DIY Modern Laundry Room Make-Over

Tuesday, January 18, 2022 -

*This post is sponsored by DAP Products and contains affiliate links

Remember how we built our modern dream home last year? (check out the full #BuildingModernOnABudget video series HERE). While we were building, we focused on getting the main living areas, like the kitchen and bathrooms complete. Other areas, were left for another day. Well, we've been in the house for about a year, so I decided it was finally time to tackle the laundry room. Here's how the space looked before:

There was nothing particularly wrong with it. It was just boring and unfinished. During construction, we installed a 6' stretch of the same Ready To Assemble walnut cabinets and quartz countertops that we used in the kitchen. We decided to stack our front loading washer and dryer and squeeze them into the corner. Other than that, our laundry room was basically a blank space. 

You'll definitely want to check out the full build video! I got to try two cool new techniques on this project. Keep scrolling to learn more. 

First new technique: Wood Veneer

I've always wanted to try applying wood veneer to something. I think it's super cool that you can take an inexpensive material like MDF or even particle board, and make it look like expensive hardwood. 

I decided to build a custom paneled surround to house the washer and dryer. After doing quite a bit of research, I found out that most cabinet makers use MDF (Medium Density Fiberboard) to create large, flat panels like the what I had in mind. I also learned that the traditional adhesive used to attach veneer is DAP Weldwood Contact Cement

There's a reason why Weldwood Contact Cement has been the standard for decades. It offers flexible, permanent adhesion on wood, leather, paper, plastic, rubber and more. Most types of glue become brittle and shrink as they cure, which would cause a major problem when attaching a delicate material like veneer. 

Contact cement is a bit different than most adhesives. For example, instead of spreading glue and quickly working to join your pieces together as fast as you can, contact cement  is applied thinly to both surfaces and allowed to dry. 

Once dried, the two surfaces are pressed together, creating a permanent bond. To work out trapped air bubbles between the MDF and wood veneer, I used a tool called a J-roller

I used paper-backed walnut veneer on my panels with the goal to match the existing cabinets. I was surprised how easy it was to work with. I could easily trim off excess with a utility knife. It reminds me of iron-on edge banding. 

Second New Technique: Under Cabinet Lighting

I wanted to add a couple floating shelves above the cabinets to provide storage for everyday items like dryer sheets. 

I've built a few different floating shelves in the past. I used a hidden cleat-style installation in our upstairs bathroom, but installed the floating shelves in our kitchen using the same hardware as the laundry room. 

Making the shelves it pretty straightforward. Basically, I planed and ripped 8/4 poplar boards to my desired size, and then drilled 6" deep, 1/2" diameter holes to accommodate simple floating shelf brackets. In order for the shelves to sit flush against the wall, I needed to rout shallow mortises for the rectangular bracket plates.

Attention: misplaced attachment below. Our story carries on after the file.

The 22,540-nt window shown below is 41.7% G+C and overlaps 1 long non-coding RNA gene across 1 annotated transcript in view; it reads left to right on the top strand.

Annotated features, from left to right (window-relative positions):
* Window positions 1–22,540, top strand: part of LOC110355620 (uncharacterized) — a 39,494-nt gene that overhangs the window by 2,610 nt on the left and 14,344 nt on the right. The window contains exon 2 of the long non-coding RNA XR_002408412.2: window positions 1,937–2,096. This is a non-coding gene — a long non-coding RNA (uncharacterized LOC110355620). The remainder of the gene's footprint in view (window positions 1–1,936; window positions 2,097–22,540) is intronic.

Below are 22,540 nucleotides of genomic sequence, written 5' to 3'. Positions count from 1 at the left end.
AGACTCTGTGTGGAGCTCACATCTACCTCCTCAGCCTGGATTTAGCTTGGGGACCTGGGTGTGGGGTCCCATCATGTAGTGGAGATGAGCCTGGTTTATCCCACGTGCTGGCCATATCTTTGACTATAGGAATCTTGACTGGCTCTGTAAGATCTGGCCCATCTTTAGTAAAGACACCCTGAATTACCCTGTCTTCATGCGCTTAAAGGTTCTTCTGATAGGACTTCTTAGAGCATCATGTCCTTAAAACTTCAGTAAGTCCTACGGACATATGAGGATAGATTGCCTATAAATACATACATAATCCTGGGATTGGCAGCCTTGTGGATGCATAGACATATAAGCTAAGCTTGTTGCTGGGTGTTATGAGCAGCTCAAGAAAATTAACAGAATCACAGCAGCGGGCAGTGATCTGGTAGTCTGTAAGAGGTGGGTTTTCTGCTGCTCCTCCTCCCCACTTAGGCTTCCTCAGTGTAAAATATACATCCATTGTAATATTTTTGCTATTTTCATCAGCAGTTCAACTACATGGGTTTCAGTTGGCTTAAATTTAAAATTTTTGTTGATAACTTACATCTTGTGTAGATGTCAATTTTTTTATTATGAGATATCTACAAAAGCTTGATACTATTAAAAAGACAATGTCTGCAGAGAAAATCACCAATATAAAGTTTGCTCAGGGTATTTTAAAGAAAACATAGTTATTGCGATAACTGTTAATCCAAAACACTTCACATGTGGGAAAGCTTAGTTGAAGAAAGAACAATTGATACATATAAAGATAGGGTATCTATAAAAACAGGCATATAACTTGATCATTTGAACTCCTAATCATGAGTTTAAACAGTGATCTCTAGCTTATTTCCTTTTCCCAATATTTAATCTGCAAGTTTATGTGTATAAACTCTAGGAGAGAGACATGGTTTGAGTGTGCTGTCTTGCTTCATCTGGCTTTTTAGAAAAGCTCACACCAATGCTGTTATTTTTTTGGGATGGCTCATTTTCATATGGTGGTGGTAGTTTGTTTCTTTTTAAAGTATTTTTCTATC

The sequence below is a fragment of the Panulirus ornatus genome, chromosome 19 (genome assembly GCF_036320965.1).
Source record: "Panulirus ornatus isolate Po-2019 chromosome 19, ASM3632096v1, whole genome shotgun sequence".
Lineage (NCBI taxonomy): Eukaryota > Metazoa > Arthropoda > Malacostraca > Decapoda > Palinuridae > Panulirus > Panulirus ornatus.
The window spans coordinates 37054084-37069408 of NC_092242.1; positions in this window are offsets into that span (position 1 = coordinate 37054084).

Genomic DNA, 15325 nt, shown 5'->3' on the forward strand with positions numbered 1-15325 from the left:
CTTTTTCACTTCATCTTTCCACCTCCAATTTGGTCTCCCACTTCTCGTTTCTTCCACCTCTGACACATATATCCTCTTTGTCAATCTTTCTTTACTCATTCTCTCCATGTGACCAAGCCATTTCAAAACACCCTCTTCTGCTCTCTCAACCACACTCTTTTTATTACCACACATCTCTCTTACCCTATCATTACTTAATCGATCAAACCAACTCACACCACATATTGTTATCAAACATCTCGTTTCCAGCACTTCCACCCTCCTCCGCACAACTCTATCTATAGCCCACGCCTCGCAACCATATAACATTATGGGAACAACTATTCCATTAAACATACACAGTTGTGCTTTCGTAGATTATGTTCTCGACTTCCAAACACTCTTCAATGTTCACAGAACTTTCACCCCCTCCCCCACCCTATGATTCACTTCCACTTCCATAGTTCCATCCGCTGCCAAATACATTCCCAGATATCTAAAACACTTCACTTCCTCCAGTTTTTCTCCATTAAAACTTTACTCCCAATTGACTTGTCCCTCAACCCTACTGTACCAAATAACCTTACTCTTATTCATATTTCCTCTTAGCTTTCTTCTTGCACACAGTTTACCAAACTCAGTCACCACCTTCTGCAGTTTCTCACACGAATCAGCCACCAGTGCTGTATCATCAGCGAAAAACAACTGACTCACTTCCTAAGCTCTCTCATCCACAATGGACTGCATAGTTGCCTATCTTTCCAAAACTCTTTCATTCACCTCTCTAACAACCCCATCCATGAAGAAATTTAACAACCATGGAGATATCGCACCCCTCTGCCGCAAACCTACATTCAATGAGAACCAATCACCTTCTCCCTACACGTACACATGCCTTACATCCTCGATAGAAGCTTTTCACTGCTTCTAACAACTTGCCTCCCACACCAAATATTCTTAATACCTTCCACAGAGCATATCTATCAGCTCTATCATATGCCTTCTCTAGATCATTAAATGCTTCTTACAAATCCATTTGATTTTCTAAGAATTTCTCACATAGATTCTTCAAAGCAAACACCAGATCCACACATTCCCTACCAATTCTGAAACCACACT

But like I said, I've already made lots of floating shelves in my day and I'm talking about new techniques. The second new thing I got to try in the living room was adding under cabinet lighting to my floating shelves. 

We have great under cabinet lighting in our kitchen (which we ADORE!), but it was installed by our electrical contractor and involved cutting holes in the wall to install new wiring and a DC driver. I wanted to find a more DIY friendly option.  

I found inexpensive LED puck lights on Amazon, which function together and can be controlled with a single remote. I decided to drill three, 2-9/16" diameter holes (using this massive forstner bit) in the underside of each shelf to hold the lights. 

If I had been smart, I would have installed the lights into the shelves before hanging the shelves on the wall. I was in a rush to get the shelves up and realized as I was finishing the laundry room, I created a need to attach the lights, upside down. Yikes! 

If you have been here for long, you know that I LOVE me some RapidFuse! RapidFuse Ultra Clear is a super strong, quick-setting adhesive that cures in as little as 30-minutes.

That means all I had to do was to remove the backs off the lights, apply a little RapidFuse, press the backs into the cavities in the shelves, and hold them in place for 30 seconds. 

I'll admit, after only spending $16 for six lights, I was skeptical that they would all work. Thankfully, they work like a charm! 

The Reveal

What do you think? I am in looooooove!

Notice that strip of walnut between the washer and dryer? 

It's actually a pull-out shelf I designed to hold laundry baskets. I really like the extra space we got from stacking our washer and dryer, but I hated trying to unload clothing from the dryer one handed. The shelf makes moving a full load of heavy clothes much easier. 

I also designed the pull-out shelf to double as a drying rack. Maybe I will start to hand wash my delicates like I'm supposed to. 

Don't worry, I've designed printable building plans if you're interested in building your own. I'll be publishing those later this week. 

My biggest fear with the laundry room makeover was the new walnut panels not matching the existing cabinetry. I think I got pretty darn close. I go into detail about the finishing process in the YouTube video, so don't forget to check it out. 

What do you think? Was the makeover worth it? 

If you like that, you'll love these ideas:

Let's be friends! Follow along so you don't miss a thing!

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